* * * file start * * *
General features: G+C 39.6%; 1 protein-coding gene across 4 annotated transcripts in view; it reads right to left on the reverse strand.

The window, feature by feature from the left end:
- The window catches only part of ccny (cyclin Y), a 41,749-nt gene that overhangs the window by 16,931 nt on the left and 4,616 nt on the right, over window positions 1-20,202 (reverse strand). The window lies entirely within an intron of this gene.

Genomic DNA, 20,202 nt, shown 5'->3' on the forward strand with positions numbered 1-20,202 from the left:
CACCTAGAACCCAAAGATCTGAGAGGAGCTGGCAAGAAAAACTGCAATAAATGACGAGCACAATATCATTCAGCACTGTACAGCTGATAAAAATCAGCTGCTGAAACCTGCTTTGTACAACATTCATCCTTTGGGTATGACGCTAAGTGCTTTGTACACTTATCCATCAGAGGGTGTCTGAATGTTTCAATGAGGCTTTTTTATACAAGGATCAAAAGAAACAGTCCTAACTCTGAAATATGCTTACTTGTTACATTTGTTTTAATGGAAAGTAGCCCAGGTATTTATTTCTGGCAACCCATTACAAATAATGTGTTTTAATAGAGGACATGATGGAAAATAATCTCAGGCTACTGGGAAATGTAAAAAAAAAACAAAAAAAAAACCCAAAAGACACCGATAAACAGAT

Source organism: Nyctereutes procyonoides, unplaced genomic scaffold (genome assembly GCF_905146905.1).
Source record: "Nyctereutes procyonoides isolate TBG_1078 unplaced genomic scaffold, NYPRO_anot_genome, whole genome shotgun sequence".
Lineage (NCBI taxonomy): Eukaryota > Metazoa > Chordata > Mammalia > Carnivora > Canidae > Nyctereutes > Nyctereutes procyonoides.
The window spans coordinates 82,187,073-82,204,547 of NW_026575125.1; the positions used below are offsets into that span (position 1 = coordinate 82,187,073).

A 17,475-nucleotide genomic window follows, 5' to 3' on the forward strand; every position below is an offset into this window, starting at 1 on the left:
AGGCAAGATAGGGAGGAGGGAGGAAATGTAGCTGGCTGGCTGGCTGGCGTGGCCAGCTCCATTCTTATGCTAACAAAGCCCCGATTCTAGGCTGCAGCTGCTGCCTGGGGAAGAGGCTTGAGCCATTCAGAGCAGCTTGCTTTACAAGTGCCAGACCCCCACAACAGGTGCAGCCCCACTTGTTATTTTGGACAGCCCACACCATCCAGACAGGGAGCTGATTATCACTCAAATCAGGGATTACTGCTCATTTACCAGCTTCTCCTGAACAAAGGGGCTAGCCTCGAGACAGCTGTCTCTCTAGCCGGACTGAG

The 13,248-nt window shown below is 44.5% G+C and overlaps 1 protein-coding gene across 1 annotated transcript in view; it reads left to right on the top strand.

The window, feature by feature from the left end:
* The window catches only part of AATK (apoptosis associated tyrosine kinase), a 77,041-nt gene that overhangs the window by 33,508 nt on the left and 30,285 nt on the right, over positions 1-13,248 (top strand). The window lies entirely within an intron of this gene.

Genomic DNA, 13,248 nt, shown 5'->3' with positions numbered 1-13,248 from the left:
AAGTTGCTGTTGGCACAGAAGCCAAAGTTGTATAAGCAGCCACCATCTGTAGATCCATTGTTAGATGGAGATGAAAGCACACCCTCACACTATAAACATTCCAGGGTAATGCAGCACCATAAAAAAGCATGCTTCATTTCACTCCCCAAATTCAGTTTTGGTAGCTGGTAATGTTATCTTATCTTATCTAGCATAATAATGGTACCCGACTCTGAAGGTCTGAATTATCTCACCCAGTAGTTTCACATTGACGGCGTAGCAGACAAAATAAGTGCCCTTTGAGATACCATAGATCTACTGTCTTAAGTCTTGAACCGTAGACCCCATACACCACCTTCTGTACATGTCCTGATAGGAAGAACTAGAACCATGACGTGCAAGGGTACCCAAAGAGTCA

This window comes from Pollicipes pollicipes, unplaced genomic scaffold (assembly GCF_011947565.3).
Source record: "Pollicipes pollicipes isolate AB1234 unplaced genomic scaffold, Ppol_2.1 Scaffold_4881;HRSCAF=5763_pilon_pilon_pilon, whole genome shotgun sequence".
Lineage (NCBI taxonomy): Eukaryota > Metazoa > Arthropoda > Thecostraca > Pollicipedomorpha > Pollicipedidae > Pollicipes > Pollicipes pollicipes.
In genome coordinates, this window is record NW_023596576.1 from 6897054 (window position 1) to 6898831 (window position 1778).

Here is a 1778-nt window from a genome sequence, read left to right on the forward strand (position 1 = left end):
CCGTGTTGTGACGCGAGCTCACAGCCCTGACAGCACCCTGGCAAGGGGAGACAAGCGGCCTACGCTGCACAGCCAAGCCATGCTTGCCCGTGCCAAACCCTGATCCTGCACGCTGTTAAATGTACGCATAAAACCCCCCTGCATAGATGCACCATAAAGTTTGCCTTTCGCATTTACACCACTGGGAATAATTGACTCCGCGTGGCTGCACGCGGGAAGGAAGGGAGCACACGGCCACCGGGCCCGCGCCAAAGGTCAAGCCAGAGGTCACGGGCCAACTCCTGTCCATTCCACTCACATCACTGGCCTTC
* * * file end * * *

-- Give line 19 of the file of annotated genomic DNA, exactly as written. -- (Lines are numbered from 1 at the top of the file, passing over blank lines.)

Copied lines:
Lineage (NCBI taxonomy): Eukaryota > Metazoa > Arthropoda > Thecostraca > Pollicipedomorpha > Pollicipedidae > Pollicipes > Pollicipes pollicipes.